Hitting the headlines this year was the announcement that as of January 14, 2020, Microsoft will no longer give continued support to Windows 7. Not only will that mean there are no more useability upgrades on the way, but there will be no security updates, either. If your business is one of the few still clinging to Windows 7, there’s not a whole lot of time left to migrate to Windows 10 before you face security consequences—now’s the time to bite the bullet and make the switch.

Why You Can’t Afford to Wait

When Windows 7 updates stop rolling out come January 2020, your system is going to become much more vulnerable to hackers, viruses, spyware, and ransomware. The longer you spend on the obsolete operating system, the worse the risk of a data breach becomes. Furthermore, your business will no longer be compliant with most cybersecurity regulations.

Even if you do insist on staying on Windows 7 and risking your protected data, the cost of continuing on the outdated OS is going to increase as time goes on. In 2020, you will have to pay $25 to per each device running Windows 7, but in 2022, that rate will jump up to $100 per device.

Microsoft experts and IT specialists alike agree that the best solution is to make the transition to Windows 10 before the end of this year. Now, as Windows 7 nears even closer to its End of Life, t’s more important than ever that you plan as efficiently as possible to conduct the Windows 10 rollout in a way that doesn’t inhibit your normal business output or put your secure information at risk. Careful planning is key to a smooth migration. Here are 5 tips that can help you make the transition to Windows 10 as quickly, efficiently, and safely as possible: 

1. Strategize Your Migration Approach

Don’t start updating your devices without a proper strategy in order. Make a strategic plan for how you will implement the new operating system on each device. A quick upgrade is important, but the potential risks of downtime or lost data aren’t worth the risk of skipping over the planning stage. Most businesses choose to migrate their devices in phases, upgrading only a few systems at a time while keeping other systems operational to ensure business can go on as usual. 

2. Carefully Review Your Support Contracts

See if your current hardware support contracts qualifies your business for upgrade support to Windows 10. If they do, then you should schedule the upgrade as soon as you can. If you have a larger IT infrastructure, then support contracts may offer you a little more time to complete the implementation of the upgrade into the coming year. However, even if this is the case, it’s still vital to start the upgrade as soon as possible.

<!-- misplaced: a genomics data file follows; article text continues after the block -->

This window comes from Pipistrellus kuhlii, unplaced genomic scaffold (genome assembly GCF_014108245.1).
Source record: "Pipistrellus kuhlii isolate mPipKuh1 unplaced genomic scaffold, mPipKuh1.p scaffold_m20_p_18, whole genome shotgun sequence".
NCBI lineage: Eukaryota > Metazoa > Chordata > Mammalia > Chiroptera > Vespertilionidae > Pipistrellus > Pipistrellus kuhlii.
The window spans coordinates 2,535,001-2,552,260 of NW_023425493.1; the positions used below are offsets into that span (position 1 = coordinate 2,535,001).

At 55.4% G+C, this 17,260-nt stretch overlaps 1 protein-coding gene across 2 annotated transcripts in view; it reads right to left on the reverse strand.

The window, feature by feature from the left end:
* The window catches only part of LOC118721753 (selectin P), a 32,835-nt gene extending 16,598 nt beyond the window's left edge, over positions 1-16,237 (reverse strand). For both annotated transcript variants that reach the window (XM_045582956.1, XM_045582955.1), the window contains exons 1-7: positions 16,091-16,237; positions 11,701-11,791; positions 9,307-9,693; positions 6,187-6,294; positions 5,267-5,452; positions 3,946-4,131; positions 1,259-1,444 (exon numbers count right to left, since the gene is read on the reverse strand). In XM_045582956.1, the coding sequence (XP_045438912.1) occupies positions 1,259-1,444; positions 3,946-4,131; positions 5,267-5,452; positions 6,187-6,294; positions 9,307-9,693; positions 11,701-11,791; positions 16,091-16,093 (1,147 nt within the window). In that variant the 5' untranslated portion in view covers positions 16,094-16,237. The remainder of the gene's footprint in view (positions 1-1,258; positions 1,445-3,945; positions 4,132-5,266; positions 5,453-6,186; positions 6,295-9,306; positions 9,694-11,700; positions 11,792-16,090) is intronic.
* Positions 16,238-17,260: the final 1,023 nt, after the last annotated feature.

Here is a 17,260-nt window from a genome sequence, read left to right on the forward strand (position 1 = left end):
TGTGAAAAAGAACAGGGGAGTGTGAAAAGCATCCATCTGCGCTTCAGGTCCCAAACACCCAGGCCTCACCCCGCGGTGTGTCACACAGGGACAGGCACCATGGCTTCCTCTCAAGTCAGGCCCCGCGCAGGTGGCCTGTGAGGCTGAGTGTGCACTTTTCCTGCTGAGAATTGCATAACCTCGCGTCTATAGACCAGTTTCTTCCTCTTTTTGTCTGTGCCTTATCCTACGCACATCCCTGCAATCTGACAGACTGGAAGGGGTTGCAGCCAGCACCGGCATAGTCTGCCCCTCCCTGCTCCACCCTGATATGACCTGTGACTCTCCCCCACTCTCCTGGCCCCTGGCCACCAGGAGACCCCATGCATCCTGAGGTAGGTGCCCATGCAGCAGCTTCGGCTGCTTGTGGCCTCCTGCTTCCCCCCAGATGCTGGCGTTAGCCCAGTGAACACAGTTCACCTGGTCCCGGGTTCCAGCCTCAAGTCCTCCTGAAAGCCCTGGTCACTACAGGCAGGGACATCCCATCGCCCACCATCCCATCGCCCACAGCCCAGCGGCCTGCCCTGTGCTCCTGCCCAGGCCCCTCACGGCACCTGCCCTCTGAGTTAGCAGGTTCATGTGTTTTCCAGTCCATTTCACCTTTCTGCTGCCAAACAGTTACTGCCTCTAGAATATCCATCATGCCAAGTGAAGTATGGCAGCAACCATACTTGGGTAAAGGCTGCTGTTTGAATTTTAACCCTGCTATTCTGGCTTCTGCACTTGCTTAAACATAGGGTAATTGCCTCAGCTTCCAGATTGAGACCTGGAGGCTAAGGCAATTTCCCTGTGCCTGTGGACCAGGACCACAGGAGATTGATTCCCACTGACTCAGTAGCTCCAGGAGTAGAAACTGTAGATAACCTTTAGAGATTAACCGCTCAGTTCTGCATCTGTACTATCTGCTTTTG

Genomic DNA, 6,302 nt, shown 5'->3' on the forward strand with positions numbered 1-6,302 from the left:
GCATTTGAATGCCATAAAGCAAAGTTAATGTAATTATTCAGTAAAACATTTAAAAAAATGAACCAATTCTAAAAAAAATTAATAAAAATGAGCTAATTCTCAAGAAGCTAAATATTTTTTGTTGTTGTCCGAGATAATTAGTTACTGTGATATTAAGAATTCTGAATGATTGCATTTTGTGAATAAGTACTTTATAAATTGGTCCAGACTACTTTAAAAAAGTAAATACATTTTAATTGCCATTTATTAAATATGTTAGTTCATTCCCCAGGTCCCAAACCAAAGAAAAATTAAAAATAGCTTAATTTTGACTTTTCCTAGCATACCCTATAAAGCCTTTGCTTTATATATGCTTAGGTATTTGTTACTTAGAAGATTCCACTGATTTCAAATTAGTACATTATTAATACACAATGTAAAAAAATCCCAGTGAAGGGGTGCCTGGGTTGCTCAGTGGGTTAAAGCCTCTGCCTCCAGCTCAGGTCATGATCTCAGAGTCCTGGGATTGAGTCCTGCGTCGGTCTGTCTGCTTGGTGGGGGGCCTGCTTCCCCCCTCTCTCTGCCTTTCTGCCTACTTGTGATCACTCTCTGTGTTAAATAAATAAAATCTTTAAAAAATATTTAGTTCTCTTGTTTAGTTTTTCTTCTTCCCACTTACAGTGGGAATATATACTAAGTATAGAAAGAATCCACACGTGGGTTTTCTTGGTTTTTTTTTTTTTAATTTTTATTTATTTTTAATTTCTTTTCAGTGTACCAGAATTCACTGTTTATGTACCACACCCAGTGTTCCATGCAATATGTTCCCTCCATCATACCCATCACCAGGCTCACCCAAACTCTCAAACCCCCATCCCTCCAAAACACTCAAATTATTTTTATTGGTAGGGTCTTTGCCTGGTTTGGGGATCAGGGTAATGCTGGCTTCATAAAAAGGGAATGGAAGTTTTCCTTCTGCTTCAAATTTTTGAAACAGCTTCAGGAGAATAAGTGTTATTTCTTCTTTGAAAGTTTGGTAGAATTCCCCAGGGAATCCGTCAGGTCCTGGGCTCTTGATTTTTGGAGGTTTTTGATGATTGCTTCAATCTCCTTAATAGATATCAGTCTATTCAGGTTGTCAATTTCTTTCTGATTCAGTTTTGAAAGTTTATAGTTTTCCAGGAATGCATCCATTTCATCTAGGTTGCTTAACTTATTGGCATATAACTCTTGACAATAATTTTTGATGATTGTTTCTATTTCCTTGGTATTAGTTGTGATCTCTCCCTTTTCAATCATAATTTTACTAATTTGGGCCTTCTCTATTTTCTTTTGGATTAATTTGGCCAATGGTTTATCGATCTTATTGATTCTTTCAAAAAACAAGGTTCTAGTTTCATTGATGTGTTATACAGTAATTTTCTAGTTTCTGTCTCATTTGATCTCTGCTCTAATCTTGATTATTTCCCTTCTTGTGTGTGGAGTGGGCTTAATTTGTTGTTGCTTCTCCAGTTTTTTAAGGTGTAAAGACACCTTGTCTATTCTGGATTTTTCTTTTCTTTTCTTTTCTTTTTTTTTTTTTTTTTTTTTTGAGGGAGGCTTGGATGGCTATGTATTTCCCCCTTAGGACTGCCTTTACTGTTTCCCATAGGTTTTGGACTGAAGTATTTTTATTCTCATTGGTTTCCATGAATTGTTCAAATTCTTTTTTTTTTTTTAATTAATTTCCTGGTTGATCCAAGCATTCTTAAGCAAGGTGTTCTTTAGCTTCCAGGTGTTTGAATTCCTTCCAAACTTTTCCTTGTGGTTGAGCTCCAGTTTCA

3. Determine Your Hardware Compatibility

If your hardware is older or doesn’t have a support contract, it may not be compatible with Windows 10. Check with the manufacturer or an IT services company to determine compatibility. Most hardware is compatible; however, some specialized hardwares may run into issues. If your hardware is not Windows 10 compatible, you may need to replace certain equipment before undertaking a migration. Either way, you should fully inventorize your hardware so that you know what’s getting upgraded, what will become obsolete, and what new equipment you may need to purchase.

4. Arrange a Testing Phase

Before you start upgrading all your systems, you perform the upgrade on a few devices for testing. IT specialists and regular staff should both test these devices on the new OS and give feedback for how it works with your programs and applications. As potential challenges are identified, you can prepare for and prevent them before you upgrade every device.

5. Help Staff Get Comfortable with Windows 10

While many features of Windows 10 will be familiar to your staff, it’s important to train your staff to ensure they know about new features, how regular programs may be affected, and any other changes they should be aware of. It’s also wise to use this training as an opportunity to brush up your employees on security awareness to make sure they keep confidential data protected while using the new operating system. Managed services providers can offer several training resources to help your team get used to new features, follow security best practices, and be as productive as possible on Windows 10.

Start Upgrading Now

Windows 10 is already a safer OS than Windows 7, and will continue to become safer as Windows 7 becomes obsolete in the coming year. Furthermore, Windows 10 is currently the most supported OS produced by Microsoft. If you still have systems on Windows 7, then now is the time to start seriously thinking about how you’re going to make the upgrade.

At Middleground Technologies, we can help you organize a plan, test your devices, and make sure that your update goes as smoothly as possible. Contact our experts today for support in your business’s transition to Windows 10.